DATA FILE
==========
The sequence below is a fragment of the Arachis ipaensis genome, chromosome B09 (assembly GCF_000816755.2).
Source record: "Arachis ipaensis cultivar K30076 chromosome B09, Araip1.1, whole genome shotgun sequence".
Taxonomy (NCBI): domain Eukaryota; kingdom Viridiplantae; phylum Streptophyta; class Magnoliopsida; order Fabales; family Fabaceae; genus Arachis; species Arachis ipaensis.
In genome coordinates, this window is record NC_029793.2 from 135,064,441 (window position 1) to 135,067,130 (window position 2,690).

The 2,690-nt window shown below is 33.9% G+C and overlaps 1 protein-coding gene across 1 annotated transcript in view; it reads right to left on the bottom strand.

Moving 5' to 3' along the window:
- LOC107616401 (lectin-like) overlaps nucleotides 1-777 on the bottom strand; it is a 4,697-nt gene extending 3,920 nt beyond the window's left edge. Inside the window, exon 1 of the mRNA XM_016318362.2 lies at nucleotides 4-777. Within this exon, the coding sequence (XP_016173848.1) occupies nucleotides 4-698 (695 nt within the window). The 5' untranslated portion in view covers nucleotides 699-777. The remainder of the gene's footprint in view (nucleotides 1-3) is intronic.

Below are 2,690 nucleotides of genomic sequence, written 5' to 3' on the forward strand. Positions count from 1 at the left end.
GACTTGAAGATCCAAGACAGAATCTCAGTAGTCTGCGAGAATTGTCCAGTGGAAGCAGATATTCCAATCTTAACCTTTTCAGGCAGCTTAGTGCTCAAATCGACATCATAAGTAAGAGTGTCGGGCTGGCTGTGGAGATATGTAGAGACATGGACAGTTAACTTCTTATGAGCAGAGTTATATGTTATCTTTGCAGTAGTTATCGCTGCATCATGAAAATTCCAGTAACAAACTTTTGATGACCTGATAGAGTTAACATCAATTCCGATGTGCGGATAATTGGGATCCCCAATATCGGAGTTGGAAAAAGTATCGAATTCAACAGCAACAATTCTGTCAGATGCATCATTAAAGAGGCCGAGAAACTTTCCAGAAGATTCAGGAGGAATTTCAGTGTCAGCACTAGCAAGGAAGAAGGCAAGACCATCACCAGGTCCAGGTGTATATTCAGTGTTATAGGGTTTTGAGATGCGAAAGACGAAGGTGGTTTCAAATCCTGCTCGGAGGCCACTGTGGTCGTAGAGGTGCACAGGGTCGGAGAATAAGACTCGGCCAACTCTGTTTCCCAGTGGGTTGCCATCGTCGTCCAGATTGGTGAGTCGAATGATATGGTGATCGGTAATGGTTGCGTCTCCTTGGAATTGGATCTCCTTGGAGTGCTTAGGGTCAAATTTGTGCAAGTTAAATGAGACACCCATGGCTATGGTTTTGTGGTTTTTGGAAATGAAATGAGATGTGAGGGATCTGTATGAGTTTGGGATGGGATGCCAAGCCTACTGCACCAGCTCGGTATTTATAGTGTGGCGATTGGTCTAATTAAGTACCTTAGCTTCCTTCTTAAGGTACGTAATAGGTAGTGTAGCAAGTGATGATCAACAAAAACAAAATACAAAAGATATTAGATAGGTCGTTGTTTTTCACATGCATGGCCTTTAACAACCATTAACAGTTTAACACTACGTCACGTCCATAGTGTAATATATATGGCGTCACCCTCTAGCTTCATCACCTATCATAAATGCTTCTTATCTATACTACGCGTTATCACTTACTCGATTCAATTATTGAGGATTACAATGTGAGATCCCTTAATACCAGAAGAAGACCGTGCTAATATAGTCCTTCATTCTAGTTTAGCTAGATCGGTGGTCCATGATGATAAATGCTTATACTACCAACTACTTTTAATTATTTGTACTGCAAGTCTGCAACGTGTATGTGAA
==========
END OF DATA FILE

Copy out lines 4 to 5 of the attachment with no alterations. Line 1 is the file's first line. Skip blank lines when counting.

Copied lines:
In genome coordinates, this window is record NC_029793.2 from 135,064,441 (window position 1) to 135,067,130 (window position 2,690).

The 2,690-nt window shown below is 33.9% G+C and overlaps 1 protein-coding gene across 1 annotated transcript in view; it reads right to left on the bottom strand.